There was a time when world music could only be found in obscure record shops and on a Saturday afternoon on Radio 2 with Andy Kershaw. Then in the 1980s the music of Africa exploded onto the scene and we were listening with knowing intellectual and cultural approval to the sounds of the Bhundu Boys and Fela Kuti.

World music was suddenly a genre and if you didn’t know your Afro-Beat from your Dancehall you were plainly not plugged into the wider world. Fortunately such snobbery has long since disappeared and as the world has gotten smaller, so our access to music of all kinds has become more accessible. Influences from Indian Ragas to Nordic folk can be found in music across the board from classical to pop to jazz and back. World music turns out to be just music after all. It’s a joyous exploration of sound and timbre that continues to turn my world upside and inside out. The sounds and the rhythms that I come across continue to influence my music in weird and wonderful ways but also the similarities between an Irish jig and the playing of an Erhu in a village in rural China always astound me.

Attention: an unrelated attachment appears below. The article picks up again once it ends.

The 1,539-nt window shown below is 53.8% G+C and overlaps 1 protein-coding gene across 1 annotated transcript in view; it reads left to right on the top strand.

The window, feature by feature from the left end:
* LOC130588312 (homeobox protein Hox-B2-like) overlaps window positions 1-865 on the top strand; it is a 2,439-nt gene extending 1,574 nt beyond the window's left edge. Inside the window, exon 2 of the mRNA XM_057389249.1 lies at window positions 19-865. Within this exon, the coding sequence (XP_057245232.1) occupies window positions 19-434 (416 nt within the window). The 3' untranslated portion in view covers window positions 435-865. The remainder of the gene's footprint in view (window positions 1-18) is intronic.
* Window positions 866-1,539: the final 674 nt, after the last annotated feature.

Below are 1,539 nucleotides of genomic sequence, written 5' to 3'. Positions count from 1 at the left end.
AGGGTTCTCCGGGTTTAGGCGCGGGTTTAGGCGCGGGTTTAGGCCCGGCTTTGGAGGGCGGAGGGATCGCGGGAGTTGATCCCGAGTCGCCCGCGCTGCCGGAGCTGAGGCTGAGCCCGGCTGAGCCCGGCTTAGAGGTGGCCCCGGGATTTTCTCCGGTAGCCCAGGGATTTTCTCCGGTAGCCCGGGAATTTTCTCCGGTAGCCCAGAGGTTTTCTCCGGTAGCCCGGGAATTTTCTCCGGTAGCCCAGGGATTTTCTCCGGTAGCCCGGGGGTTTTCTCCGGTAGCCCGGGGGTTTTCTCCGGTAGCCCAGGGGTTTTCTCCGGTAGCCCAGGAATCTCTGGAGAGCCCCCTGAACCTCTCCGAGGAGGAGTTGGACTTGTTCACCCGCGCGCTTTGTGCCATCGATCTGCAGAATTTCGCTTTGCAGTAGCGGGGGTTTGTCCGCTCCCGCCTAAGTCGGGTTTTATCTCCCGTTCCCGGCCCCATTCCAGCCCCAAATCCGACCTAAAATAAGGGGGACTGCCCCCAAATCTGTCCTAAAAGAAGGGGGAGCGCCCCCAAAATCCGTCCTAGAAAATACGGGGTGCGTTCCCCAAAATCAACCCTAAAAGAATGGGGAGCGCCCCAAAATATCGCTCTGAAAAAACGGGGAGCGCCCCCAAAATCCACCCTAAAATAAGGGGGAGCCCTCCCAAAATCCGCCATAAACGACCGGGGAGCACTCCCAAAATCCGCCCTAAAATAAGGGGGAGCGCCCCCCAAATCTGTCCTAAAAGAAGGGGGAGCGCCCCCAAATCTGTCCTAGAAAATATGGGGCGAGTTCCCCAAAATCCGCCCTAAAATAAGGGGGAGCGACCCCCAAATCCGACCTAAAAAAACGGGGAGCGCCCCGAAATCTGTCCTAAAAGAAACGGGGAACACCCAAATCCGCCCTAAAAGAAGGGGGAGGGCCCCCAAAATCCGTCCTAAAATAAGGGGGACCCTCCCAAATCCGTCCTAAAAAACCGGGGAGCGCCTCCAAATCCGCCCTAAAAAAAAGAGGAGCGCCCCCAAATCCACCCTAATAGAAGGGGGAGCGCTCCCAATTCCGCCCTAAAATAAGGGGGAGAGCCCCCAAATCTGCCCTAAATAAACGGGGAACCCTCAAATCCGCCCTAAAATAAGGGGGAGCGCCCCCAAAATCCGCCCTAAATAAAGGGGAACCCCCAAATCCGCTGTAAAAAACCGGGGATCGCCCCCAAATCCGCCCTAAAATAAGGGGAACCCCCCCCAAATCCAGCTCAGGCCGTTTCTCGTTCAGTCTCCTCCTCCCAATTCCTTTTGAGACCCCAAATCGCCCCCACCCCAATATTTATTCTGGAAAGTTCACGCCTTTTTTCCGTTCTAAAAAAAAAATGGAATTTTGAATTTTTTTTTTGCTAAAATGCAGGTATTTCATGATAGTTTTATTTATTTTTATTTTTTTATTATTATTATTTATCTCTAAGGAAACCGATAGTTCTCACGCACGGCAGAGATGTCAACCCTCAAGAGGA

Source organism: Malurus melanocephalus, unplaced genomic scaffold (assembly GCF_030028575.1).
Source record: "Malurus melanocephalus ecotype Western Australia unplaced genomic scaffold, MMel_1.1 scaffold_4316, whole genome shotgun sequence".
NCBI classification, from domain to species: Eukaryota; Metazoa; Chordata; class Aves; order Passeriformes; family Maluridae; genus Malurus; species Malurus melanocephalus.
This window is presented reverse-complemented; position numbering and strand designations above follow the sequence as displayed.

During Dreams of Freedom at The Royal Albert Hall you will hear many of these influences bought to bear on the whole team that has created the score – sometimes direct imitations and sometimes in subtle ways, invisible to the human ear.  But what is undeniable is that music has been set free by the age of the internet and YouTube. Go out and listen, experiment and enjoy. There is no right and wrong because as the saying goes, music is in the ear of the beholder…or something like that.

- Dave Carey, Senior Creative Producer in Music at Chickenshed Theatre